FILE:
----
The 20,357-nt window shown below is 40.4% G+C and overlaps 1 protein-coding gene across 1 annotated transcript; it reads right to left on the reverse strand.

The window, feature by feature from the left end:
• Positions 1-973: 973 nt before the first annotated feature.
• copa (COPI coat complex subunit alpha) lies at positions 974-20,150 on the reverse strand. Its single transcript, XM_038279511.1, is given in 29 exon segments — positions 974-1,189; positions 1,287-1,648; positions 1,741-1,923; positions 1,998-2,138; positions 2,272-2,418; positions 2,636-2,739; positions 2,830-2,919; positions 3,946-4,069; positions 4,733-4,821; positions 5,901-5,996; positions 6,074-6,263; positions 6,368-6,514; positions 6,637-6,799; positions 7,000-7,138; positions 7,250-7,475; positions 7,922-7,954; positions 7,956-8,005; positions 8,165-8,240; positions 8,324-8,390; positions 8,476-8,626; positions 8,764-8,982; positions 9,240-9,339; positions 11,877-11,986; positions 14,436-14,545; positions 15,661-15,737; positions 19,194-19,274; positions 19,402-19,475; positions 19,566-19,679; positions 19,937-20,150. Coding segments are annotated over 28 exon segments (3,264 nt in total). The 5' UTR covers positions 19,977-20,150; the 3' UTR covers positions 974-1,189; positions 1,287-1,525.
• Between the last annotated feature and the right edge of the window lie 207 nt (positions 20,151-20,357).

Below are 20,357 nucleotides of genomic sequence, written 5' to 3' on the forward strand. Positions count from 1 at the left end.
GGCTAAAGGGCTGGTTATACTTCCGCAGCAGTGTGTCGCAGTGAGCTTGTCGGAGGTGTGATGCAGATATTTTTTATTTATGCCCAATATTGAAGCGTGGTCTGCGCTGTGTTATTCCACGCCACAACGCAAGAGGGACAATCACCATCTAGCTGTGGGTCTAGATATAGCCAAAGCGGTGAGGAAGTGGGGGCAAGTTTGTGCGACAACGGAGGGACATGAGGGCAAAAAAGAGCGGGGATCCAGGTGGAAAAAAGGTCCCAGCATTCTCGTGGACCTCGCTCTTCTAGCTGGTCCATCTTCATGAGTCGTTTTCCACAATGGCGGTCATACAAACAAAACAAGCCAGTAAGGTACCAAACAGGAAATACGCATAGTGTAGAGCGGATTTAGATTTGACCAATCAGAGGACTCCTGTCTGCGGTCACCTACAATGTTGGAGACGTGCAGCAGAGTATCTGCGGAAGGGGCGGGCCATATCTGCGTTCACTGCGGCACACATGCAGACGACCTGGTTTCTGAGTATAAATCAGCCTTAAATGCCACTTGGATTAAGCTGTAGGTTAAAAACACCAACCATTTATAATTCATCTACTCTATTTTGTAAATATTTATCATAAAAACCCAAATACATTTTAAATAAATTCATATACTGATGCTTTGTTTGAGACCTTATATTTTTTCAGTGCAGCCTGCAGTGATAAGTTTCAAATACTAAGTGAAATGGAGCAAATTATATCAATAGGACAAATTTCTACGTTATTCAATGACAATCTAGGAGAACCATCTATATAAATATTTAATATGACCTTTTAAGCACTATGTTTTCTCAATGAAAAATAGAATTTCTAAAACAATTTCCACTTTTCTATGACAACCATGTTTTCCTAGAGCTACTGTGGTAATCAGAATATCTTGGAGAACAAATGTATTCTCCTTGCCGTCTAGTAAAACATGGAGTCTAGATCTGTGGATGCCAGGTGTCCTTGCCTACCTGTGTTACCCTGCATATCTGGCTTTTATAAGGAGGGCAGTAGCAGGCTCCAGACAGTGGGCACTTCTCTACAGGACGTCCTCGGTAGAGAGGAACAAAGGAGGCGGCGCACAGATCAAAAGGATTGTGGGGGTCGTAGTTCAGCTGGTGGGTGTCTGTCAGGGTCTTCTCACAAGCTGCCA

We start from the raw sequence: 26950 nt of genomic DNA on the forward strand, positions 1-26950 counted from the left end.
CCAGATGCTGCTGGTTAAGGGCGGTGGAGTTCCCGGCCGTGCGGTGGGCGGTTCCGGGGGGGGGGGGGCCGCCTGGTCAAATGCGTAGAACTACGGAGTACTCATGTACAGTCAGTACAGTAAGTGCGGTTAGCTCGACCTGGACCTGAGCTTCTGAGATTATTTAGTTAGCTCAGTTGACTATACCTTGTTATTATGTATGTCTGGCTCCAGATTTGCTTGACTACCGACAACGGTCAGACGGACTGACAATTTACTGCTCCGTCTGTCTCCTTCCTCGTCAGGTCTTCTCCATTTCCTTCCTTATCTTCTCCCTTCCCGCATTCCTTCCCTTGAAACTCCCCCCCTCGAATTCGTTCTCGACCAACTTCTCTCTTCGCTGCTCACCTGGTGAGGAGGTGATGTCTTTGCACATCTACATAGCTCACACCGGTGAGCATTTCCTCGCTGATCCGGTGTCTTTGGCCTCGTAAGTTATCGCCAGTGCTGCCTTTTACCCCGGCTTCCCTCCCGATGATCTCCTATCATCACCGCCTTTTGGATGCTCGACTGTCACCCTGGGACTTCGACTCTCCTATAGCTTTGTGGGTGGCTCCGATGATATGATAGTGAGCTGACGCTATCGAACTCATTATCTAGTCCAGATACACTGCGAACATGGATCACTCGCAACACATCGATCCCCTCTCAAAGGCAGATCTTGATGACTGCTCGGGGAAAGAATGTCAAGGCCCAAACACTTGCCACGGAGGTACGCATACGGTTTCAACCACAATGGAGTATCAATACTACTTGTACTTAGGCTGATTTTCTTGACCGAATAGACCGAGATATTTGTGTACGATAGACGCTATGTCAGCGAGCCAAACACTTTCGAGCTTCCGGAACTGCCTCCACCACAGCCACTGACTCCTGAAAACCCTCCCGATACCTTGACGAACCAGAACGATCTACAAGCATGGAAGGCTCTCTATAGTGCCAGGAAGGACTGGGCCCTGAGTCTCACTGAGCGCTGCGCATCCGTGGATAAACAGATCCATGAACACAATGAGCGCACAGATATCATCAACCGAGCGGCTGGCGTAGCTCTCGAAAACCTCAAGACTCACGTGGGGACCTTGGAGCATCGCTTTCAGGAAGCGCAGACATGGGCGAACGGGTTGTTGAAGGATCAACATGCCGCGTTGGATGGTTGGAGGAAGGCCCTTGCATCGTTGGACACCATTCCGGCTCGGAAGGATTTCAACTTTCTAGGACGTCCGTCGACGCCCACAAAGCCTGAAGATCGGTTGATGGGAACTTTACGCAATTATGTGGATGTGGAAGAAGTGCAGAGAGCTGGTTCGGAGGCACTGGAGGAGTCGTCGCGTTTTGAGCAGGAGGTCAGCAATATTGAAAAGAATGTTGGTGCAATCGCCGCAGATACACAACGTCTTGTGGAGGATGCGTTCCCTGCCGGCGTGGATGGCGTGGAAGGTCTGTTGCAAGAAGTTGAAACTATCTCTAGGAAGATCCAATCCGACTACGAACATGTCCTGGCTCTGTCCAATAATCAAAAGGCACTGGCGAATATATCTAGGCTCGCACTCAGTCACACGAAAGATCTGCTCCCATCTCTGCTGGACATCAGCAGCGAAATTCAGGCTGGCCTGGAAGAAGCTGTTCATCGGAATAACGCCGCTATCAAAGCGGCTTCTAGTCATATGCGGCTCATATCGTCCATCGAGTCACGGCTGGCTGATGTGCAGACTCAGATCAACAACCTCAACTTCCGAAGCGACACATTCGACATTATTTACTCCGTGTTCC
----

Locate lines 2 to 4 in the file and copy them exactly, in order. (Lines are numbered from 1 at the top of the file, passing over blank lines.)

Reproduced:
The window, feature by feature from the left end:
• Positions 1-973: 973 nt before the first annotated feature.
• copa (COPI coat complex subunit alpha) lies at positions 974-20,150 on the reverse strand. Its single transcript, XM_038279511.1, is given in 29 exon segments — positions 974-1,189; positions 1,287-1,648; positions 1,741-1,923; positions 1,998-2,138; positions 2,272-2,418; positions 2,636-2,739; positions 2,830-2,919; positions 3,946-4,069; positions 4,733-4,821; positions 5,901-5,996; positions 6,074-6,263; positions 6,368-6,514; positions 6,637-6,799; positions 7,000-7,138; positions 7,250-7,475; positions 7,922-7,954; positions 7,956-8,005; positions 8,165-8,240; positions 8,324-8,390; positions 8,476-8,626; positions 8,764-8,982; positions 9,240-9,339; positions 11,877-11,986; positions 14,436-14,545; positions 15,661-15,737; positions 19,194-19,274; positions 19,402-19,475; positions 19,566-19,679; positions 19,937-20,150. Coding segments are annotated over 28 exon segments (3,264 nt in total). The 5' UTR covers positions 19,977-20,150; the 3' UTR covers positions 974-1,189; positions 1,287-1,525.